Book Image

DAX Cookbook

By : Greg Deckler
Book Image

DAX Cookbook

By: Greg Deckler

Overview of this book

DAX provides an extra edge by extracting key information from the data that is already present in your model. Filled with examples of practical, real-world calculations geared toward business metrics and key performance indicators, this cookbook features solutions that you can apply for your own business analysis needs. You'll learn to write various DAX expressions and functions to understand how DAX queries work. The book also covers sections on dates, time, and duration to help you deal with working days, time zones, and shifts. You'll then discover how to manipulate text and numbers to create dynamic titles and ranks, and deal with measure totals. Later, you'll explore common business metrics for finance, customers, employees, and projects. The book will also show you how to implement common industry metrics such as days of supply, mean time between failure, order cycle time and overall equipment effectiveness. In the concluding chapters, you'll learn to apply statistical formulas for covariance, kurtosis, and skewness. Finally, you'll explore advanced DAX patterns for interpolation, inverse aggregators, inverse slicers, and even forecasting with a deseasonalized correlation coefficient. By the end of this book, you'll have the skills you need to use DAX's functionality and flexibility in business intelligence and data analytics.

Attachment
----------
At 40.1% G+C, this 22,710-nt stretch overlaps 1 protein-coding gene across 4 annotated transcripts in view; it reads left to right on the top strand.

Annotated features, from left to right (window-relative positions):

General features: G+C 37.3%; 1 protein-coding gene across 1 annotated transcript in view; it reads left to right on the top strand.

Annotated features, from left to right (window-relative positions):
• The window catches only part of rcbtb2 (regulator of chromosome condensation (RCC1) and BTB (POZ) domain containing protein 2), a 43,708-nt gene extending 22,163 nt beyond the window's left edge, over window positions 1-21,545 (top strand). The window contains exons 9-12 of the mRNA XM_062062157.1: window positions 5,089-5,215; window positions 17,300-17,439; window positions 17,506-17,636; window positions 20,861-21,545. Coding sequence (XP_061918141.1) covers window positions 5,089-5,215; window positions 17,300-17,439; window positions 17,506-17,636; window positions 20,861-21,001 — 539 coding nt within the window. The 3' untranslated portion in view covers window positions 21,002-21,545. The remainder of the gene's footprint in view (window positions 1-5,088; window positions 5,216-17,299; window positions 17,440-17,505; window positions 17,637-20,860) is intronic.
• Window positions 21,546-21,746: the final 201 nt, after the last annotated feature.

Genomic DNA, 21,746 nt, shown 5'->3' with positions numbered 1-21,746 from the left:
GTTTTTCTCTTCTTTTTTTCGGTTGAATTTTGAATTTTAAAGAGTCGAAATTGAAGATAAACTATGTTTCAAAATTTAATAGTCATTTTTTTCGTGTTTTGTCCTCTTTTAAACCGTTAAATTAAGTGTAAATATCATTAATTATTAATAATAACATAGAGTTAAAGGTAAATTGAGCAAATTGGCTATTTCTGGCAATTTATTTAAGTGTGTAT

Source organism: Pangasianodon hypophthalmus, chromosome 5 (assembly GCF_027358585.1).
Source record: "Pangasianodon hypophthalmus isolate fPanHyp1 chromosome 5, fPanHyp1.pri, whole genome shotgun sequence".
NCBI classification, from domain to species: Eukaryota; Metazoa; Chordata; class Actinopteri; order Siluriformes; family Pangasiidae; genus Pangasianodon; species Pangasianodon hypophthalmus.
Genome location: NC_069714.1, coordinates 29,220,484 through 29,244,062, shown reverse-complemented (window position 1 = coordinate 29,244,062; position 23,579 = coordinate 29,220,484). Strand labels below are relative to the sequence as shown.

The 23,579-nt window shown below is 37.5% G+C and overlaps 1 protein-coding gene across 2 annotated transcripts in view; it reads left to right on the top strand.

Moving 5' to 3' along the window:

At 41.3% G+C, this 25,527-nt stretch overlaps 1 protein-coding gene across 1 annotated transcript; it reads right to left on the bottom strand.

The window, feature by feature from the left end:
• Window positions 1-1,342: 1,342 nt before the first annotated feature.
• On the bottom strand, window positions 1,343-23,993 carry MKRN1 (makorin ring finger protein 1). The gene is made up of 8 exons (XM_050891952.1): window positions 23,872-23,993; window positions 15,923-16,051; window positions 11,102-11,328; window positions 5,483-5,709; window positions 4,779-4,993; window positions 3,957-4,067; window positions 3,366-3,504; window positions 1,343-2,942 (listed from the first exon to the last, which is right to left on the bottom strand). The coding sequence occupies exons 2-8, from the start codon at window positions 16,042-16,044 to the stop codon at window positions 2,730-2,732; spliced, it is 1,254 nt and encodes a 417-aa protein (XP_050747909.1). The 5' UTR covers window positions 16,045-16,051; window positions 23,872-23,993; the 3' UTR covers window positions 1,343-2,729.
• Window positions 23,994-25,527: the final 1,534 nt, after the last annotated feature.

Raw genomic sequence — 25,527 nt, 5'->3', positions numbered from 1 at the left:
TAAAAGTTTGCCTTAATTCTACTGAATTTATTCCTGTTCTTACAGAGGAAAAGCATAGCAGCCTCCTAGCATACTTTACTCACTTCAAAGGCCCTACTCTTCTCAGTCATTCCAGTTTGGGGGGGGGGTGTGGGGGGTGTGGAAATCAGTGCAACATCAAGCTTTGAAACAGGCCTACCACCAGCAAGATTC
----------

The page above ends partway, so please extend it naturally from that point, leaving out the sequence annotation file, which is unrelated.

Table of Contents (15 chapters)

Emulating loops

Unlike the vast majority of coding language, DAX has no code constructs to perform true looping. This can be somewhat challenging, and perhaps a bit disconcerting, for individuals new to DAX who come from a coding background in a more traditional programming language. Most developers have come to rely heavily upon control flow statements such as the for and while loops. The for and while loops have a similar structure. Each has a header portion that specifies the boundary conditions or limits for iteration. Each also has a body, which is a group of coding statements that are executed once per iteration.

This recipe provides methods for emulating for and while loops in DAX using table constructs.

Getting ready